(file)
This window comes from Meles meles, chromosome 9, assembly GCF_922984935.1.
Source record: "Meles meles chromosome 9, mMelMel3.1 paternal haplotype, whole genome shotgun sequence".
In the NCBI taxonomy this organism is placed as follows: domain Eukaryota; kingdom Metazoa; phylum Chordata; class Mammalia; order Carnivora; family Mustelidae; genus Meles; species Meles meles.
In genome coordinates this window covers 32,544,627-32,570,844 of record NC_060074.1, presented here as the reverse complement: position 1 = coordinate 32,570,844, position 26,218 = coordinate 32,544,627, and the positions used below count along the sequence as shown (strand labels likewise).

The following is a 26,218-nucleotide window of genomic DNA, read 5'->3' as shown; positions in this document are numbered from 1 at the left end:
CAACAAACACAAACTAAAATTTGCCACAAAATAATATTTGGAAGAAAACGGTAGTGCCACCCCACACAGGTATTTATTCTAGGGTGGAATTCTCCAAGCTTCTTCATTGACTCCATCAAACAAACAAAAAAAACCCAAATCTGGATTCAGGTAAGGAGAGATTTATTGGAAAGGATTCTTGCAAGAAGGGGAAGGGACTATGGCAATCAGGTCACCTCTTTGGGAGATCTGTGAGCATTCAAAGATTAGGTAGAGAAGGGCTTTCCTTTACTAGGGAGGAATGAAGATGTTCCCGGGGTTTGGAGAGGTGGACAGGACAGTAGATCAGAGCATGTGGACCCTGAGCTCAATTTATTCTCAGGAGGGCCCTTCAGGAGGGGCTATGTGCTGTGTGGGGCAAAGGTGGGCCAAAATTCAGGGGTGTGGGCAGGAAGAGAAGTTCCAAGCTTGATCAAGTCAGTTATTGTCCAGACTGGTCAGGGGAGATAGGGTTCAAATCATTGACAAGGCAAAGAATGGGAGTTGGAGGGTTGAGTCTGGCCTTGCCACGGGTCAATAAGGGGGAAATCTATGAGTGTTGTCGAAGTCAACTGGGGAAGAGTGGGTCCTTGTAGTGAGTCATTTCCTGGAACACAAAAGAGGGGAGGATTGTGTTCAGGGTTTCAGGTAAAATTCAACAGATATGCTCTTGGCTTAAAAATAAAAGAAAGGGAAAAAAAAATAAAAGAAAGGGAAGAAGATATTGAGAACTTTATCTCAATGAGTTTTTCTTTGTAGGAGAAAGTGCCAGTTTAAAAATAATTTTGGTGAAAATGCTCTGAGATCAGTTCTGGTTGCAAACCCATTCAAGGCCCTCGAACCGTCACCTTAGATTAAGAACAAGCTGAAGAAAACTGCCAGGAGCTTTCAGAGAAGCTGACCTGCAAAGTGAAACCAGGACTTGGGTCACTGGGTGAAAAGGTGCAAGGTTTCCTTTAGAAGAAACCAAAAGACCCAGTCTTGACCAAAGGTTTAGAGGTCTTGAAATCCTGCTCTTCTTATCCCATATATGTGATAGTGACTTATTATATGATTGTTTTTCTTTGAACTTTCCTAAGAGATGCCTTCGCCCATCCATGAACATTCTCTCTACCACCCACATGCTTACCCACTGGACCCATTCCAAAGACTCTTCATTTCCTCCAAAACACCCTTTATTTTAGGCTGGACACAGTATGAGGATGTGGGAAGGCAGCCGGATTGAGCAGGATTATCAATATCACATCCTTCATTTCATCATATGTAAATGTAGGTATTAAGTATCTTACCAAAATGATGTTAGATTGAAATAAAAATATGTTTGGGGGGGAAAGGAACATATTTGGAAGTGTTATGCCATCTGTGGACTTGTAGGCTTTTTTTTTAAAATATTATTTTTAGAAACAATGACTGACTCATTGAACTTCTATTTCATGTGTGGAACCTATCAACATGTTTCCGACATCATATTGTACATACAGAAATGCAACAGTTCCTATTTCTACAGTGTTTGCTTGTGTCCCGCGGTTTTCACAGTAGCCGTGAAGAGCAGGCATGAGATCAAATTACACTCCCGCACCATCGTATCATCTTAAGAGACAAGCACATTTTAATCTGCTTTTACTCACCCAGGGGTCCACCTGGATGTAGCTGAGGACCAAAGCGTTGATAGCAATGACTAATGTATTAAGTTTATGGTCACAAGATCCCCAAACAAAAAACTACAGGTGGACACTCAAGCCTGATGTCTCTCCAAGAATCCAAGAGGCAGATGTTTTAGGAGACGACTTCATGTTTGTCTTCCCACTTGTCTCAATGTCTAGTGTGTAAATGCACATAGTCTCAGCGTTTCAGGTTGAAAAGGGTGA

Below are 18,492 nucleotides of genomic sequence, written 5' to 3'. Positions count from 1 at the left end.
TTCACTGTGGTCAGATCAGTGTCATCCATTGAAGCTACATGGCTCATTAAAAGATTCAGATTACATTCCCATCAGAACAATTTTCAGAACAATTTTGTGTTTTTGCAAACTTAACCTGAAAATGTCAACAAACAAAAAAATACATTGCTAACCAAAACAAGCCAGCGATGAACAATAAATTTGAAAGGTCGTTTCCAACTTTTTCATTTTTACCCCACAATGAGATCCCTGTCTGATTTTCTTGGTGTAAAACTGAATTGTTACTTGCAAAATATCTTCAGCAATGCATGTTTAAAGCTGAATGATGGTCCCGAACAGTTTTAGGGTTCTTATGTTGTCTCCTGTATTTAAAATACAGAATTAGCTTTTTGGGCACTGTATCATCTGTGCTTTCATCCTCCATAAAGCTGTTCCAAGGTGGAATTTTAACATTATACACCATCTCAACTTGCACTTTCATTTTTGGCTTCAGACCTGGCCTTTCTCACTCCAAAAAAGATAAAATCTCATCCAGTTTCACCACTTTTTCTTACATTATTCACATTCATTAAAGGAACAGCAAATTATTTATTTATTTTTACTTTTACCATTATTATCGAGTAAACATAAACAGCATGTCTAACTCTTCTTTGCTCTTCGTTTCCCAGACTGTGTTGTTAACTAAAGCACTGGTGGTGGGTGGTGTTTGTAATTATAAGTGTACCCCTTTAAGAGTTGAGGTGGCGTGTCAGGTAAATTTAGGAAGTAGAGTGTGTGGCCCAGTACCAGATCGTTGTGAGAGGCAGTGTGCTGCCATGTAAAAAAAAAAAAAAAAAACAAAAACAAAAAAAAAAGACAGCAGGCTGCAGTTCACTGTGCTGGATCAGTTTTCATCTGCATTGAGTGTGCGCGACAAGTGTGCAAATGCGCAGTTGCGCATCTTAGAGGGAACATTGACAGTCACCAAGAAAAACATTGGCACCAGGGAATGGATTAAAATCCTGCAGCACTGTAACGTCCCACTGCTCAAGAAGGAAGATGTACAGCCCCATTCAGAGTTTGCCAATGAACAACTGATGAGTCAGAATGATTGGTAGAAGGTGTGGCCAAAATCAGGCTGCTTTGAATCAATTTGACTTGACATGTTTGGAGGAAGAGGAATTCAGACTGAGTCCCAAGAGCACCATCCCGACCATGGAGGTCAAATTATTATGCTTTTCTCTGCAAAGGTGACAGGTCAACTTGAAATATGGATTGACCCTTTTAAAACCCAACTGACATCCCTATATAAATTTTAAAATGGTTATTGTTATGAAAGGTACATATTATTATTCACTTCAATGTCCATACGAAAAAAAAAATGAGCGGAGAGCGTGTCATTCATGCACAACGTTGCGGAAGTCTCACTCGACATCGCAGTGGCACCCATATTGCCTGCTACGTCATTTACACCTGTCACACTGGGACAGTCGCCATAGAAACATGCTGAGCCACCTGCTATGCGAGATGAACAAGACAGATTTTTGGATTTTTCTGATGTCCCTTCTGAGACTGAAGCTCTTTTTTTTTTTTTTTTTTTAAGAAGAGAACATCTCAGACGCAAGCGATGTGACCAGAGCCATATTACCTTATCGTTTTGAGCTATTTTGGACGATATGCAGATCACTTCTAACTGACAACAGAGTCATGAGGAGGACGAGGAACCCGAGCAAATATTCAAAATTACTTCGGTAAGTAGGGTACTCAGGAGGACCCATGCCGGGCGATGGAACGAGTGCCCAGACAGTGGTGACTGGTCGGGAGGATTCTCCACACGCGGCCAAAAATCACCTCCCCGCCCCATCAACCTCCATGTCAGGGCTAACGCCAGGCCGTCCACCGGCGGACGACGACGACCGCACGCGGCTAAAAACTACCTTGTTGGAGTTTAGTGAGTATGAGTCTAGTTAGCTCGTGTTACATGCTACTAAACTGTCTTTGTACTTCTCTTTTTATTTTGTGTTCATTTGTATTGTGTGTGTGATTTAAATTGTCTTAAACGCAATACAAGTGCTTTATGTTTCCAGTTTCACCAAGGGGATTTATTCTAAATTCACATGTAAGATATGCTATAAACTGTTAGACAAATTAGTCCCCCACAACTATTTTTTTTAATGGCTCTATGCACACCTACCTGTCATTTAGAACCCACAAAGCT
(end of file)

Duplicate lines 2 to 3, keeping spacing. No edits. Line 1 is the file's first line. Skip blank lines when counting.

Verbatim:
Source record: "Meles meles chromosome 9, mMelMel3.1 paternal haplotype, whole genome shotgun sequence".
In the NCBI taxonomy this organism is placed as follows: domain Eukaryota; kingdom Metazoa; phylum Chordata; class Mammalia; order Carnivora; family Mustelidae; genus Meles; species Meles meles.